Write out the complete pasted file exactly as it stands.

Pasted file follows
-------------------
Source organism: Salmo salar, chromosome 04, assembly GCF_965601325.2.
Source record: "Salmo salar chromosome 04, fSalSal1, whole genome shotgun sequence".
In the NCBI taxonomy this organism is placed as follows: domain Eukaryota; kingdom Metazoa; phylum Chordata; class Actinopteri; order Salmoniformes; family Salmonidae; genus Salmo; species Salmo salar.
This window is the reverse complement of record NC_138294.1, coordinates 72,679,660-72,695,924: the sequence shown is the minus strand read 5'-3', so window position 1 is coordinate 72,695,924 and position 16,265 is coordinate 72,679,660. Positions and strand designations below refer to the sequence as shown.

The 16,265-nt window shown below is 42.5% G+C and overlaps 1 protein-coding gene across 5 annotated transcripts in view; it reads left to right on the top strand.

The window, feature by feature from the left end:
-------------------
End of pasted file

Source organism: Salmo salar, chromosome 04, assembly GCF_965601325.2.
Source record: "Salmo salar chromosome 04, fSalSal1, whole genome shotgun sequence".
In the NCBI taxonomy this organism is placed as follows: domain Eukaryota; kingdom Metazoa; phylum Chordata; class Actinopteri; order Salmoniformes; family Salmonidae; genus Salmo; species Salmo salar.
This window is the reverse complement of record NC_138294.1, coordinates 72,679,660-72,695,924: the sequence shown is the minus strand read 5'-3', so window position 1 is coordinate 72,695,924 and position 16,265 is coordinate 72,679,660. Positions and strand designations below refer to the sequence as shown.

The 16,265-nt window shown below is 42.5% G+C and overlaps 1 protein-coding gene across 5 annotated transcripts in view; it reads left to right on the top strand.

The window, feature by feature from the left end: